Chapter 9.3 X-ray diffraction imaging of whole cells
Published Online: 14 APR 2012
© International Union of Crystallography 2006
International Tables for Crystallography
How to Cite
Shapiro, D. 2012. X-ray diffraction imaging of whole cells. International Tables for Crystallography. F:234–239.
- Published Online: 14 APR 2012
Coherent X-ray diffraction microscopy (CXDM) is a method for the determination of non-crystalline structures through the inversion of X-ray diffraction data. The method relies on a numerical phase-retrieval step which, utilizing oversampled diffraction data, requires that the diffracting object be finite and isolated. The high efficiency of this lensless technique means that it is well suited for imaging radiation-sensitive biological matter. Furthermore, the penetrating power of X-rays combined with the natural contrast provided by ‘water window’ photon energies make it feasible to image whole, unstained cells. The first two sections of this chapter provide a brief history of CXDM and an overview of the basic phase-retrieval methods. The following sections discuss the state-of-the-art capabilities for whole-cell imaging, the effects of radiation damage and the use of stereoscopic imaging for acquiring three-dimensional information with a minimum of radiation dose.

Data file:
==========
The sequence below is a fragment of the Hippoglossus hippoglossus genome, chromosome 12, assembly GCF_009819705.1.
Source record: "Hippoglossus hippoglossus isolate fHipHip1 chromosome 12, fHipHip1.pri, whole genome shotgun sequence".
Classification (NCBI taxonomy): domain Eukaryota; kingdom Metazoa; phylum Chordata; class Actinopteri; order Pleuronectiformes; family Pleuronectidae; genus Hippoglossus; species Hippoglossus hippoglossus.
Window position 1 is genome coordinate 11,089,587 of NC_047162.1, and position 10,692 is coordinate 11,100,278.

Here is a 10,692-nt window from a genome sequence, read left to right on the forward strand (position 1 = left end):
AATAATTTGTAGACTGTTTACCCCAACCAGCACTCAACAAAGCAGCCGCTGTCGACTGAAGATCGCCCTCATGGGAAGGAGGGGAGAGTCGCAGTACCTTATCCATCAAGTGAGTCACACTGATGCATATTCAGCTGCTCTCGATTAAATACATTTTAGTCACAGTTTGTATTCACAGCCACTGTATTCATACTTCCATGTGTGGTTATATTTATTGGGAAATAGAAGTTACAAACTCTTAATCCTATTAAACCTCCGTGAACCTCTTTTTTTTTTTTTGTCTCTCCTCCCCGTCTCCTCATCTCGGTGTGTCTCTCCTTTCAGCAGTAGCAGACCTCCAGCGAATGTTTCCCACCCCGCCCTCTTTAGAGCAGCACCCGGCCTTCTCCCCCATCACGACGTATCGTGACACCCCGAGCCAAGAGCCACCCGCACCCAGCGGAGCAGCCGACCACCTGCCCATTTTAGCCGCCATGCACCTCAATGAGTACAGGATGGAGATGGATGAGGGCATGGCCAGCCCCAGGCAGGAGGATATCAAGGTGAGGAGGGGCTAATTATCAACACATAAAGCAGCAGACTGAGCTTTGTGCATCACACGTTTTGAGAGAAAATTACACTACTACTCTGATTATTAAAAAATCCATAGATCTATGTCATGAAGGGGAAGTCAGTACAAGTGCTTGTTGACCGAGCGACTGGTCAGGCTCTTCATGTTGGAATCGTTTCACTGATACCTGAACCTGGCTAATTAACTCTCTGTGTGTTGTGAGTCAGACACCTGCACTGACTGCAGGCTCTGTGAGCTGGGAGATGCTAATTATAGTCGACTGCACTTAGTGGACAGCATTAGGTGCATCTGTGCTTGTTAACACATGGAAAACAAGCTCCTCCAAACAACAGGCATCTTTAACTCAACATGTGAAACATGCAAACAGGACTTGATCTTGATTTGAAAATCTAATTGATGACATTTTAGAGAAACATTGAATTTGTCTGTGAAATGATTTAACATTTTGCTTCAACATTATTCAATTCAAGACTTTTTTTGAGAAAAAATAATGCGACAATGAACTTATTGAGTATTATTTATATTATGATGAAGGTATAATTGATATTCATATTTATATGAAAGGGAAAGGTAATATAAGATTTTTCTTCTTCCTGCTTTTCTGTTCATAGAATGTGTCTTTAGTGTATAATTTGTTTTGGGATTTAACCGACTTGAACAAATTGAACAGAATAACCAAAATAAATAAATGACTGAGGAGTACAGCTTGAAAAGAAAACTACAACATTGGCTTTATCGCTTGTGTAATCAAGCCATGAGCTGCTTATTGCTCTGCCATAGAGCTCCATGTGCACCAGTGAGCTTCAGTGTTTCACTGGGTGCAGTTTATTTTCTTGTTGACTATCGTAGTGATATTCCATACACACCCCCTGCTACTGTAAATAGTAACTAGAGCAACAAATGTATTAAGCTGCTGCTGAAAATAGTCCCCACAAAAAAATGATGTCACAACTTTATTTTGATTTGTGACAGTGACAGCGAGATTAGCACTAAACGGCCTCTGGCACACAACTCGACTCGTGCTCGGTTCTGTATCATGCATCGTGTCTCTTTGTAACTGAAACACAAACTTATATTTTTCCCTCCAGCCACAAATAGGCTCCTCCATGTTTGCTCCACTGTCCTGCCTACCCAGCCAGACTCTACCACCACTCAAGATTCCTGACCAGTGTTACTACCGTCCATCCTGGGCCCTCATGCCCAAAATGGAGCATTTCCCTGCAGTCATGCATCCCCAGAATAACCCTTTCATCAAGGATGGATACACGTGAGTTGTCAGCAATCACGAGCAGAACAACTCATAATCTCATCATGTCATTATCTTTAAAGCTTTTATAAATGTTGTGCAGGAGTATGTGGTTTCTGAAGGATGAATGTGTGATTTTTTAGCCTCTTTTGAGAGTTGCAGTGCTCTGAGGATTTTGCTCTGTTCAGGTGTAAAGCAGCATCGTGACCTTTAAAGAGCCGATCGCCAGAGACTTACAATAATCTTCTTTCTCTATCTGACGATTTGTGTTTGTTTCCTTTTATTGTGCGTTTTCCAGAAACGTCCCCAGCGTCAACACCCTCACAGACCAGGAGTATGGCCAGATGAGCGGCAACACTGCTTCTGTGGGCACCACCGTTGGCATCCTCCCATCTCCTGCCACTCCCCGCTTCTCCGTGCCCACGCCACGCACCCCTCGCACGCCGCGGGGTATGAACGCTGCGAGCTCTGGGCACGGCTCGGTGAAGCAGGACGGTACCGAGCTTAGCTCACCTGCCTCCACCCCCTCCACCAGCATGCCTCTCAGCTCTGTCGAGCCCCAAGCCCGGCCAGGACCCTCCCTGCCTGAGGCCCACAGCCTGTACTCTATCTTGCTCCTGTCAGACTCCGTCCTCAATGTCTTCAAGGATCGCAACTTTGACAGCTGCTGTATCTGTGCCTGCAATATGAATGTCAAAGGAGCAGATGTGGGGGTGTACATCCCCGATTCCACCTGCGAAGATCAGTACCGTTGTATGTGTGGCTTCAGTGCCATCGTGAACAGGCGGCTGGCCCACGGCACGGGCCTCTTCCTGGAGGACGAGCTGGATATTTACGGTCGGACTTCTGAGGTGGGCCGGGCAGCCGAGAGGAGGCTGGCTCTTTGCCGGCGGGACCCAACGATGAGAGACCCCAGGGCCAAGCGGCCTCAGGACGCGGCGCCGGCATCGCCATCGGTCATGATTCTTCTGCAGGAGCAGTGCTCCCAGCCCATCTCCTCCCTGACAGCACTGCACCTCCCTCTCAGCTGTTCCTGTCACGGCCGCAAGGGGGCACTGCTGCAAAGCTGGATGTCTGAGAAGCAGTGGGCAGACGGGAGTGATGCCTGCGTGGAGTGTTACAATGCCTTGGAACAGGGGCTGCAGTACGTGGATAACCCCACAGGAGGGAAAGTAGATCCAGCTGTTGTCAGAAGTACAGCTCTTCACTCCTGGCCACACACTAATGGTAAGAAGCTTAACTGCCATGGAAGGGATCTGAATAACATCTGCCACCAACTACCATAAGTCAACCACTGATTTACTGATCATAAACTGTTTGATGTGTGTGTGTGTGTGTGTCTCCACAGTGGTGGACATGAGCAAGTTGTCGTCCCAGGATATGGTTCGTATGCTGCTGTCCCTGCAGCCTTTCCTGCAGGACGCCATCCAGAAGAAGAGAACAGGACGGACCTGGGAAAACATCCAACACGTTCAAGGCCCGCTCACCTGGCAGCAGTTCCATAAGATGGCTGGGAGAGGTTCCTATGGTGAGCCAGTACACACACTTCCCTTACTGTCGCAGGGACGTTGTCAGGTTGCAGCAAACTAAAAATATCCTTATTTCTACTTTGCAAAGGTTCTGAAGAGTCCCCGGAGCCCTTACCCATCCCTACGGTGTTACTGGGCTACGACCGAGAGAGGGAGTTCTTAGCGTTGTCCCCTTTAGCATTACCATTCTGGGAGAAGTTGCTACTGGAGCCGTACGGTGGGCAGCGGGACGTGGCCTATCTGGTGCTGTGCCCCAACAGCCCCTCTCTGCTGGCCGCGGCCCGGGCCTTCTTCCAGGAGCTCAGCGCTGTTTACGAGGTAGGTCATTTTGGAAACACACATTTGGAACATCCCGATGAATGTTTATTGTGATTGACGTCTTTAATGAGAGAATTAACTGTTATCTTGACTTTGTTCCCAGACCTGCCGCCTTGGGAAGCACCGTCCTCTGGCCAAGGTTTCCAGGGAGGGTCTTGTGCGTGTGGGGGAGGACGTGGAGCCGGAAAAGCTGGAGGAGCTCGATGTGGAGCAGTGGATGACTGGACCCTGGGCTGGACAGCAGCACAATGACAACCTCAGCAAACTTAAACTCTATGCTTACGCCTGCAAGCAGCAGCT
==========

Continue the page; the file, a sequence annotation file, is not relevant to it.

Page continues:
Keywords: coherent X-ray diffraction microscopy; phase retrieval; whole-cell imaging; radiation damage